Myth #1: Libertarians believe that each individual is an isolated, hermetically sealed atom, acting in a vacuum without influencing each other.
This is a common charge, but a highly puzzling one. In a lifetime of reading libertarian and classical liberal literature, I have not come across a single theorist or writer who holds anything like this position.
The only possible exception is the fanatical Max Stirner, a mid-19th-century German individualist who, however, has had minimal influence upon libertarianism in his time and since. Moreover, Stirner’s explicit “Might Makes Right” philosophy and his repudiation of all moral principles including individual rights as “spooks in the head,” scarcely qualifies him as a libertarian in any sense. Apart from Stirner, however, there is no body of opinion even remotely resembling this common indictment.
Libertarians are methodological and political individualists, to be sure. They believe that only individuals think, value, act, and choose. They believe that each individual has the right to own his own body, free of coercive interference. But no individualist denies that people are influencing each other all the time in their goals, values, pursuits and occupations.
As F.A. Hayek pointed out in his notable article, “The Non-Sequitur of the ‘Dependence Effect,’” John Kenneth Galbraith’s assault upon free-market economics in his best-selling The Affluent Society rested on this proposition: economics assumes that every individual arrives at his scale of values totally on his own, without being subject to influence by anyone else. On the contrary, as Hayek replied, everyone knows that most people do not originate their own values, but are influenced to adopt them by other people.
No individualist or libertarian denies that people influence each other all the time, and surely there is nothing wrong with this inevitable process. What libertarians are opposed to is not voluntary persuasion, but the coercive imposition of values by the use of force and police power. Libertarians are in no way opposed to the voluntary cooperation and collaboration between individuals: only to the compulsory pseudo-“cooperation” imposed by the state.
Myth #3: Libertarians do not believe in moral principles; they limit themselves to cost-benefit analysis on the assumption that man is always rational.
This myth is of course related to the preceding charge of hedonism, and some of it can be answered in the same way. There are indeed libertarians, particularly Chicago-school economists, who refuse to believe that liberty and individual rights are moral principles, and instead attempt to arrive at public policy by weighing alleged social costs and benefits.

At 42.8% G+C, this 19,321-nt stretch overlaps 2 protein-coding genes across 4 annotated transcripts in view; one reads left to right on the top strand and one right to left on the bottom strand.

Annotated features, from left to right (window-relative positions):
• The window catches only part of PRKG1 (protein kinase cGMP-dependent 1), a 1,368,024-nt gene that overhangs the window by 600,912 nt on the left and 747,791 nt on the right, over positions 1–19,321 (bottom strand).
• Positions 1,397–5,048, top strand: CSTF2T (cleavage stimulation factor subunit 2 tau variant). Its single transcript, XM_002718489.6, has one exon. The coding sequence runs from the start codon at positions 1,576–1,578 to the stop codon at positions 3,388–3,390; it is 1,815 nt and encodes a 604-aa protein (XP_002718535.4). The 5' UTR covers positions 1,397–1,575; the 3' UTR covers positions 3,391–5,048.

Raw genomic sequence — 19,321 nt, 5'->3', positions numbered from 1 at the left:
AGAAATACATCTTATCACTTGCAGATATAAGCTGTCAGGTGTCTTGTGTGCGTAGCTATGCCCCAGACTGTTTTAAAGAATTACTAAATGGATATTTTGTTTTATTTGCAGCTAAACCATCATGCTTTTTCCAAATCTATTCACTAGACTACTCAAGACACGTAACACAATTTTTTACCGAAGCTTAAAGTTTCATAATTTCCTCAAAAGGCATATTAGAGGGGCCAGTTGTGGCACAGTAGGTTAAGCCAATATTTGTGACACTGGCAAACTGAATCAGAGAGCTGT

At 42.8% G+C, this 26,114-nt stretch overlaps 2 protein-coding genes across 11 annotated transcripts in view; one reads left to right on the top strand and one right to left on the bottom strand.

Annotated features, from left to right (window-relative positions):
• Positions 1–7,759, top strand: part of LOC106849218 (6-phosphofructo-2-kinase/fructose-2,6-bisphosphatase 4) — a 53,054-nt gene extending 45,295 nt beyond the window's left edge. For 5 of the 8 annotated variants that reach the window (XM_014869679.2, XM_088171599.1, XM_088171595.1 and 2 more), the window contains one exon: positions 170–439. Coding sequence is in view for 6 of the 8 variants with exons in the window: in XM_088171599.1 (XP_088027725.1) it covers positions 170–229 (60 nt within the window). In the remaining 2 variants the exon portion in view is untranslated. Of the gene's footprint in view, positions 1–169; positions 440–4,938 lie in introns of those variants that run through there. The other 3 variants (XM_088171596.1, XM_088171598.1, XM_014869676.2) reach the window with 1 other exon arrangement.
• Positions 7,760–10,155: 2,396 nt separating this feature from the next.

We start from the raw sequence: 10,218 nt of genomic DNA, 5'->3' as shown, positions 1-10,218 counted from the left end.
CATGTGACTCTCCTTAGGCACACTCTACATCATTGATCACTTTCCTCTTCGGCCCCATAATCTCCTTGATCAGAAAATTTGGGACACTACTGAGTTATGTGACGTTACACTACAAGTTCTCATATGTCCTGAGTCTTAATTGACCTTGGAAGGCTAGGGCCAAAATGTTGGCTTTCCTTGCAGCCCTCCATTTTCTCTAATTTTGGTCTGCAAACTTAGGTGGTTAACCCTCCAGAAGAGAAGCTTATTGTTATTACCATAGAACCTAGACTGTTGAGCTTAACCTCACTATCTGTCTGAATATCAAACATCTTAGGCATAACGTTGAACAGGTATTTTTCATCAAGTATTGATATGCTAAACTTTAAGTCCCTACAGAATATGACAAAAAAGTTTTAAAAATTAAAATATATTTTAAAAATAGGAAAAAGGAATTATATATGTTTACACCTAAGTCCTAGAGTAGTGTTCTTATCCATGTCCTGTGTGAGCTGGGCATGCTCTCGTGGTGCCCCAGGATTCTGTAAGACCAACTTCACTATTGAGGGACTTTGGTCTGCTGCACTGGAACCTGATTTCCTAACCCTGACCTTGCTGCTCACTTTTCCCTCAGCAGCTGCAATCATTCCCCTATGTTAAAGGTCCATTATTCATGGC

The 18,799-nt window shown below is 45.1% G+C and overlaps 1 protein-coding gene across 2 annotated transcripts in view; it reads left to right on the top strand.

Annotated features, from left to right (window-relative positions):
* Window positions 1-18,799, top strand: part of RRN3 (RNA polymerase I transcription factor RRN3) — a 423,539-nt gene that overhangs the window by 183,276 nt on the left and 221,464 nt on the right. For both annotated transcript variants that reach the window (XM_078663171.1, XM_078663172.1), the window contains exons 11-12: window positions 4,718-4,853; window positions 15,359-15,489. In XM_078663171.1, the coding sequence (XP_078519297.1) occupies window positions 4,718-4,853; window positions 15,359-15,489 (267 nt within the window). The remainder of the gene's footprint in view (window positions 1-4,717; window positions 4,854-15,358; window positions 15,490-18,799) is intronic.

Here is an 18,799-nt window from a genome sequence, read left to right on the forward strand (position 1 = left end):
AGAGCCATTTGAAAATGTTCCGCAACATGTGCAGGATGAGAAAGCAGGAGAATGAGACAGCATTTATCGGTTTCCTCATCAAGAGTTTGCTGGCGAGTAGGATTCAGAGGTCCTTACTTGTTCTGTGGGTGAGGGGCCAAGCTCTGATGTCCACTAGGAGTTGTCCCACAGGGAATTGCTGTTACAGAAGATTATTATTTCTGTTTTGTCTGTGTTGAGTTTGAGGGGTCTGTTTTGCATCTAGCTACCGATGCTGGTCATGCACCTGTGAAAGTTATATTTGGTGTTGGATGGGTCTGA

In the first place, most libertarians are “subjectivists” in economics, that is, they believe that the utilities and costs of different individuals cannot be added or measured. Hence, the very concept of social costs and benefits is illegitimate. But, more importantly, most libertarians rest their case on moral principles, on a belief in the natural rights of every individual to his person or property. They therefore believe in the absolute immorality of aggressive violence, of invasion of those rights to person or property, regardless of which person or group commits such violence.
Far from being immoral, libertarians simply apply a universal human ethic to government in the same way as almost everyone would apply such an ethic to every other person or institution in society. In particular, as I have noted earlier, libertarianism as a political philosophy dealing with the proper role of violence takes the universal ethic that most of us hold toward violence and applies it fearlessly to government.
Libertarians make no exceptions to the golden rule and provide no moral loophole, no double standard, for government. That is, libertarians believe that murder is murder and does not become sanctified by reasons of state if committed by the government. We believe that theft is theft and does not become legitimated because organized robbers call their theft “taxation.” We believe that enslavement is enslavement even if the institution committing that act calls it “conscription.” In short, the key to libertarian theory is that it makes no exceptions in its universal ethic for government.
Hence, far from being indifferent or hostile to moral principles, libertarians fulfill them by being the only group willing to extend those principles across the board to government itself.
It is true that libertarians would allow each individual to choose his values and to act upon them, and would in short accord every person the right to be either moral or immoral as he saw fit. Libertarianism is strongly opposed to enforcing any moral creed on any person or group by the use of violence – except, of course, the moral prohibition against aggressive violence itself. But we must realize that no action can be considered virtuous unless it is undertaken freely, by a person’s voluntary consent.
As Frank Meyer pointed out:
Men cannot be forced to be free, nor can they even be forced to be virtuous. To a certain extent, it is true, they can be forced to act as though they were virtuous. But virtue is the fruit of well-used freedom. And no act to the degree that it is coerced can partake of virtue – or of vice.
If a person is forced by violence or the threat thereof to perform a certain action, then it can no longer be a moral choice on his part. The morality of an action can stem only from its being freely adopted; an action can scarcely be called moral if someone is compelled to perform it at gunpoint.
Compelling moral actions or outlawing immoral actions, therefore, cannot be said to foster the spread of morality or virtue. On the contrary, coercion atrophies morality for it takes away from the individual the freedom to be either moral or immoral, and therefore forcibly deprives people of the chance to be moral. Paradoxically, then, a compulsory morality robs us of the very opportunity to be moral.
It is furthermore particularly grotesque to place the guardianship of morality in the hands of the state apparatus – that is, none other than the organization of policemen, guards, and soldiers. Placing the state in charge of moral principles is equivalent to putting the proverbial fox in charge of the chicken coop.